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I'm trying to make a circuit to drive a transformer from a PWM signal produced by an AVR MCU. Here's the schematic:

enter image description here

The MCU output in fact has 2 complimentary PWMs feeding two transistor pairs. For this scenario, let's suppose I can guarantee both signals coming from the AVR are always complimentary, and are never on at the same time.

The first transistor on each pair is low power, and is there to avoid direct connection between the AVR and the higher power transistor TIP41.

I did some measurements, and initially, all seemed fine. Please note I still didn't add the transformer, it's on the schematics just to show where it's supposed to be connected, but all measurements below were made without it.

The first one shows both TIP41 emitters (in yellow and blue), and their difference, using scope math (in red). Both probe grounds are on circuit ground. This is what I expected: each half of the primary would be driven by one TIP41 at a time, with alternating voltages, so I have half above zero, and half below zero:

enter image description here

Please note that both signals don't invert immediately, there is a delay introduced by the transistors and I don't know how to fix that. Measuring the signals directly on the AVR, I can see they switch immediately, there's no delay there.

Now comes the trouble: when I measure from one emitter to the other emitter of the TIP41s (probe ground on one emitter, and tip on the other), this is what happens:

enter image description here

Same signal zoomed out:

enter image description here

Does anyone have a clue on what may be happening? I expected to see something roughly similar to what I saw in red on the previous picture.

Perhaps I'm just using the scope wrongly, I don't know. I repeat: this all happens with no transformer, the transistor emitters are floating, there's no load.

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    \$\begingroup\$ You should be grounding the emitters and use the collectors as outputs to the transformer. The center-tap then connects to the +12 volt rail. You need bypass caps on the power supply. The PWM drive signals should not overlap, but have a 'dead' time. Do NOT test without the transformer connected. Much work to do. \$\endgroup\$ – Sparky256 May 27 '16 at 0:53
  • \$\begingroup\$ Thanks for the suggestions, @Sparky256! It seems I reversed the whole thing... I made the changes you suggested, and it seems to be working way better! However, could you please explain why do I need the caps on the power supply? \$\endgroup\$ – Marcovecchio May 27 '16 at 2:54
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    \$\begingroup\$ The capacitors filter out the noise spikes on the power supply rails. I think a 470uF 16v to 25vdc capacitor connected at emitter of Q2 and Q3 (-terminal or lead), and the + lead connected to the +12 vollts where the transformer center tap is connected. You only want the drive (pulse) current at the transformer, not on your 12 volts power lines. That should clean up the waveform even more. \$\endgroup\$ – Sparky256 May 27 '16 at 3:08
  • \$\begingroup\$ @Sparky256, thanks again, indeed I had huge spikes, and I was going to try adding diodes to filter them. I will use capacitors instead. \$\endgroup\$ – Marcovecchio May 27 '16 at 3:24
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    \$\begingroup\$ The diodes are not needed as long as Q1 and Q4 are rated for 3 times the supply voltage, or about 50 volts. \$\endgroup\$ – Sparky256 May 27 '16 at 3:31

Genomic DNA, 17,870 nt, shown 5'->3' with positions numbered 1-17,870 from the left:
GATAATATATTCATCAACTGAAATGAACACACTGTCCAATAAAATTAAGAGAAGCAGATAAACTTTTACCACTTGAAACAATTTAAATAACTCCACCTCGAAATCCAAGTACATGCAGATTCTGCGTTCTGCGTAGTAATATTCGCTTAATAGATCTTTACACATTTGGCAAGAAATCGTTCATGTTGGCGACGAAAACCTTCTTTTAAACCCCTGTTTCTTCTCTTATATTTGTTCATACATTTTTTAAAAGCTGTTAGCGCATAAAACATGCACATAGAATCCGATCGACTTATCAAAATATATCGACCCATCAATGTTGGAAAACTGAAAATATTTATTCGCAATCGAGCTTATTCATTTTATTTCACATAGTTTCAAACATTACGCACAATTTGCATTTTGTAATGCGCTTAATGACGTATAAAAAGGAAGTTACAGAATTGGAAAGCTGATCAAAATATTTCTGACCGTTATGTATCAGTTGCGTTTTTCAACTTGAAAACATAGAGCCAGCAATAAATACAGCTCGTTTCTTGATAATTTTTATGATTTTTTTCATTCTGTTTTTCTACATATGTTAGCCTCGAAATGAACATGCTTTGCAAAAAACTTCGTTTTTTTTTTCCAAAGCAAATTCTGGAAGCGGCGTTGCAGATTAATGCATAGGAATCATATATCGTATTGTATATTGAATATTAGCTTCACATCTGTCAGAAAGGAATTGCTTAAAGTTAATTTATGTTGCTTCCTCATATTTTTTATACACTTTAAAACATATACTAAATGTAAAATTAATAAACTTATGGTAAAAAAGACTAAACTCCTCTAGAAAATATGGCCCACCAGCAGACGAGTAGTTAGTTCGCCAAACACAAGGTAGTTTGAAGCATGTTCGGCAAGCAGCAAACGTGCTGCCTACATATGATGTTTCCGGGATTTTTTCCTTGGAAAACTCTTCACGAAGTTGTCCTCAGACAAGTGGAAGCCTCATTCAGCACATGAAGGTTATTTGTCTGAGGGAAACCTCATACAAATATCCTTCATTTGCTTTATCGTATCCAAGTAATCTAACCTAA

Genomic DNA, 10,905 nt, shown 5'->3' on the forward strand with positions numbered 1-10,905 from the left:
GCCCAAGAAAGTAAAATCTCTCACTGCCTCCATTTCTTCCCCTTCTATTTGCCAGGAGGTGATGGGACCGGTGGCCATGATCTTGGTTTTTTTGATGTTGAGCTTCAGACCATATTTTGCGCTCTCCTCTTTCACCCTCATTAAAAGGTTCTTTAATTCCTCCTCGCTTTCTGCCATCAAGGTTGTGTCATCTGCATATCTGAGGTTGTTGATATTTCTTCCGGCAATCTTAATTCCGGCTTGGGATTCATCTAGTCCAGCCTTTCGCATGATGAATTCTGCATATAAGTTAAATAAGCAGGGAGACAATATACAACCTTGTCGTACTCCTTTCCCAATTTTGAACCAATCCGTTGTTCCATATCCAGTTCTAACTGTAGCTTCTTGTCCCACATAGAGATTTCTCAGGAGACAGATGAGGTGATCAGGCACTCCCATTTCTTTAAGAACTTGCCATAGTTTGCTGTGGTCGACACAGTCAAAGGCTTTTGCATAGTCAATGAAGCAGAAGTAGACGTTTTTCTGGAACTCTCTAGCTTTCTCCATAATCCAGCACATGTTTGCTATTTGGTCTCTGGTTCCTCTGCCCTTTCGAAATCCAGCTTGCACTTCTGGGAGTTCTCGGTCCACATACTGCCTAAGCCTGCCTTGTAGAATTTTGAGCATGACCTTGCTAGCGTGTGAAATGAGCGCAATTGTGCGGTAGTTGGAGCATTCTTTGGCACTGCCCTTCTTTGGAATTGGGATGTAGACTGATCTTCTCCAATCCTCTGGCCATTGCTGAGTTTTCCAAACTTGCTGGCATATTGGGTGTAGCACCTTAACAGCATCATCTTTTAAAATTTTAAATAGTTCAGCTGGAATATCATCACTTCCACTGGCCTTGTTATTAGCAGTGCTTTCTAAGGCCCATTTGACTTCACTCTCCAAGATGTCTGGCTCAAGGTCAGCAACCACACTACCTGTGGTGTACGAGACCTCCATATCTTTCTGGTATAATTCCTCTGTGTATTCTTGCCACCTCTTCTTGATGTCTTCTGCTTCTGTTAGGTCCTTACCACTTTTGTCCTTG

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Without the transformer connected, the only load is your scope probe (probably around 10MΩ and 20pF). When you measure between one output and ground this tiny load is enough to pull the voltage down when the transistor is turned off.

But when you measure between one output transistor and the other there is nothing to pull the voltage down. In fact the scope probe is (weakly) pulling the Emitter of the 'off' transistor up until it reaches the transistor's Base-Emitter reverse breakdown voltage at about 8V. This is why you see short spikes (due to capacitive coupling) and a lower amplitude square wave (due to Base-Emitter reverse breakdown).

To get the desired waveform you need to provide load resistances low enough to swamp out transistor parasitics and scope probe impedance. A 1k resistor from each Emitter to ground should be enough.

However, even with suitable load resistors you still won't get the same waveform as when the transformer is connected. The transformer reflects voltage on one side of its primary to the other, but with opposite polarity. So when one transistor is turned on and switching +12V onto one side of the transformer primary, the other side will put (close to) negative 12V onto the other transistor's Emitter. This will cause the 'off' transistor to turn on when it shouldn't.

To work with a transformer you need to either change each output transistor to a PNP type and connect their Emitters to +12V, or connect the transformer center tap to +12V and connect the (NPN) Emitters to ground. In either case the Collectors must go to the transformer. Then the Collector-Emitter voltage won't reverse when each transistor is turned off, but go to double the supply voltage instead.

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  • \$\begingroup\$ Thanks for the detailed explanation, Bruce! When I think I'm understanding, I notice I know nothing. I already made the changes you and Sparky256 suggested, and it things improved a lot! Now I'm trying to handle the inductive spikes with fast diodes. \$\endgroup\$ – Marcovecchio May 27 '16 at 2:50

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